July 13, 2024

A Denbighshire wildflower meadow has ‘beecome’ a new friendly home for a spring favouring insect.

Denbighshire County Council’s Biodiversity Team is busy surveying Wildflower Meadow Project sites as the growing season gets underway to look at how native plants are faring.

The team also investigate how the ‘Bee Friendly’ designated sites are providing support for local nature to flourish as well by providing plants for pollinators and grass for insect food.

During 2021 Hornet Hoverflies were found at wildflower meadow sites in Rhuddlan and Prestatyn. They can be seen from May till October and despite looking like a stinging hornet, they are actually harmless.

And now one Ruthin meadow is currently providing a home for a strikingly coloured bee species.

A female Tawny mining bee was found resting in a nest on the site. The spring flying bee with dense orange and red hair feed from a variety of flowers which make wildflower meadows the perfect area to locate to.

Tawny mining bees are usually seen from March to June and are common throughout south and central Britain.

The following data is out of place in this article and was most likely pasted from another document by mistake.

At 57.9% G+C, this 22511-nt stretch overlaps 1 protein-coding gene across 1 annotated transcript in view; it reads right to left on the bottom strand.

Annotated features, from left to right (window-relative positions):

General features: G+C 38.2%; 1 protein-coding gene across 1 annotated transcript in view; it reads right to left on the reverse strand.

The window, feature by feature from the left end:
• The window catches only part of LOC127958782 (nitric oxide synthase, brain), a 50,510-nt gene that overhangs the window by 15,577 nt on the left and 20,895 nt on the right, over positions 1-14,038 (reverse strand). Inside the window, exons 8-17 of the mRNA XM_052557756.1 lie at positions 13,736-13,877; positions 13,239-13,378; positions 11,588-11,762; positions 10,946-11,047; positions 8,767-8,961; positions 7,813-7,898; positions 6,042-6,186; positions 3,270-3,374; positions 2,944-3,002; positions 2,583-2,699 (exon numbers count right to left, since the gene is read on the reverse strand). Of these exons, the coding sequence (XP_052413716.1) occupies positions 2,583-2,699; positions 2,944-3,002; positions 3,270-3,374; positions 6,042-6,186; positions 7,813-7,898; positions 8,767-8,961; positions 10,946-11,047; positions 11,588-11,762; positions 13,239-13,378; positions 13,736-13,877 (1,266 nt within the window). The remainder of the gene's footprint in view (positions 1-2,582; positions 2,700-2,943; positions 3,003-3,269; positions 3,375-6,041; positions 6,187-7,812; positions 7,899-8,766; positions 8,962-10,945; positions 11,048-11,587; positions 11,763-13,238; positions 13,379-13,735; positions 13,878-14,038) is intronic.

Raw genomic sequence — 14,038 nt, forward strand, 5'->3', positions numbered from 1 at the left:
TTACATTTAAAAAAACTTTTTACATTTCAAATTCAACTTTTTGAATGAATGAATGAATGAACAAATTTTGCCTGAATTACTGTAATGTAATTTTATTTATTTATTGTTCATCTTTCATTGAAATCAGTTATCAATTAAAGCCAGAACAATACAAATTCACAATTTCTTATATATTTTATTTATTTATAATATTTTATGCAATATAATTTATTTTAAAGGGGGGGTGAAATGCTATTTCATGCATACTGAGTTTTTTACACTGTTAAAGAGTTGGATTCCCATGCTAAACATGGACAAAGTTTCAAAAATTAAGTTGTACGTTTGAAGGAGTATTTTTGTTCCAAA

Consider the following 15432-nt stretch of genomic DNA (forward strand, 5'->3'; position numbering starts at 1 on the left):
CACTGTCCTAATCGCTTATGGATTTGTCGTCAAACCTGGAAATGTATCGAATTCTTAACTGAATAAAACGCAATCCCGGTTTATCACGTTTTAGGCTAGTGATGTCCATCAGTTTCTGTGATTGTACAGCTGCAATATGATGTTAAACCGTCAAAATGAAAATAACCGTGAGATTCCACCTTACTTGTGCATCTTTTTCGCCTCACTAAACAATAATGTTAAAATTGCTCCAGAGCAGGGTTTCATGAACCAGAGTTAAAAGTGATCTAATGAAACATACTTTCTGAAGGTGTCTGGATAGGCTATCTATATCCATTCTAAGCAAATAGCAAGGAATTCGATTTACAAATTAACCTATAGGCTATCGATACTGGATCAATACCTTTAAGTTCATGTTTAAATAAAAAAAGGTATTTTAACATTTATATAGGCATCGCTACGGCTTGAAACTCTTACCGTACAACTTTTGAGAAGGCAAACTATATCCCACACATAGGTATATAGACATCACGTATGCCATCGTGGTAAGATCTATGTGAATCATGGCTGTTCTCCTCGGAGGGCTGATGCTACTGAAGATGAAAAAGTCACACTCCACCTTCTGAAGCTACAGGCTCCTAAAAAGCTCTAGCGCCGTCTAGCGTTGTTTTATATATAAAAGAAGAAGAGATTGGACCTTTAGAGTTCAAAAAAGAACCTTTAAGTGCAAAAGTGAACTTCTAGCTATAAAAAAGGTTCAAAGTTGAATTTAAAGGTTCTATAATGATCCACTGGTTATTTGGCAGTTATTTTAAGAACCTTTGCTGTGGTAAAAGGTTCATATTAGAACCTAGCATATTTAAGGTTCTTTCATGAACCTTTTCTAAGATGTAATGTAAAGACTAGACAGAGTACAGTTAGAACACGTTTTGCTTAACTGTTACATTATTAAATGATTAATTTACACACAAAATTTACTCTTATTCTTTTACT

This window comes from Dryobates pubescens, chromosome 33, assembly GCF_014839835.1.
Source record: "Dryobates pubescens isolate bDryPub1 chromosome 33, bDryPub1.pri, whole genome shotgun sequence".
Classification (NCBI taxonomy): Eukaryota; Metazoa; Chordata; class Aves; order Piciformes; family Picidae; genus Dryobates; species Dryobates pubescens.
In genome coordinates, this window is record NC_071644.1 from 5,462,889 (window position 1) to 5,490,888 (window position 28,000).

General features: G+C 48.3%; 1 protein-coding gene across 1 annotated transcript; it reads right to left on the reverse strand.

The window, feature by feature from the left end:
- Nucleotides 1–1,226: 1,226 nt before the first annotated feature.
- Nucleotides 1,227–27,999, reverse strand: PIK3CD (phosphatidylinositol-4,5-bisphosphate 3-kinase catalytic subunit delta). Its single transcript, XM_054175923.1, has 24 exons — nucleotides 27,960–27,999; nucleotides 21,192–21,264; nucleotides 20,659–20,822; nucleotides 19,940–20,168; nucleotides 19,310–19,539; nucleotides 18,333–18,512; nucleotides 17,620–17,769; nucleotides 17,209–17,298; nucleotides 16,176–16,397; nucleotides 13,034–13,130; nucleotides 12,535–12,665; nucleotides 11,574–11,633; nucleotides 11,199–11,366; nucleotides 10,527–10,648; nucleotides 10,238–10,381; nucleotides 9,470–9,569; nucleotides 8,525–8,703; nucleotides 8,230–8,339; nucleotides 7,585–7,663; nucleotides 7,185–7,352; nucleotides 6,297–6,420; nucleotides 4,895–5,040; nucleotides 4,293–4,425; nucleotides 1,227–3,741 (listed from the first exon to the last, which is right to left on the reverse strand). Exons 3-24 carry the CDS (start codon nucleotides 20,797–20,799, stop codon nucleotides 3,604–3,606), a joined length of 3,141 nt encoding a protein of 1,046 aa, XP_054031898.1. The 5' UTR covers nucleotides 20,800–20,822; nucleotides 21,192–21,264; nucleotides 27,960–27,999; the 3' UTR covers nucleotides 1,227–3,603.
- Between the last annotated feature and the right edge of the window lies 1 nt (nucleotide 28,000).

Biodiversity Officers, Liam Blazey and Ellie Wainwright who discovered the nest, explained: “We have been out visiting sites recently to survey the species on the meadows. It’s really great to see the Tawny mining bee on this site as that’s what our ‘Bee Friendly’ meadows are all about, protecting bees and other insects as well as the plant species.

“The meadows provide the perfect biodiversity for these insects to flourish. By supporting these pollinators and their other relatives, our own food chain is being protected by the important role these amazing insects play.”

Cllr Barry Mellor, Lead Member for Environment and Transport, added: “Our ‘Bee Friendly’ meadows are not just about protecting wildflowers, they are also about supporting native insects as well and it is fantastic to see them doing this with this species of bee.

“Our ‘Bee Friendly’ sites logo really comes into its own here with the discovery of the Tawny mining bee at the Ruthin site and hopefully this is the first of many insects recorded for the 2023 season.”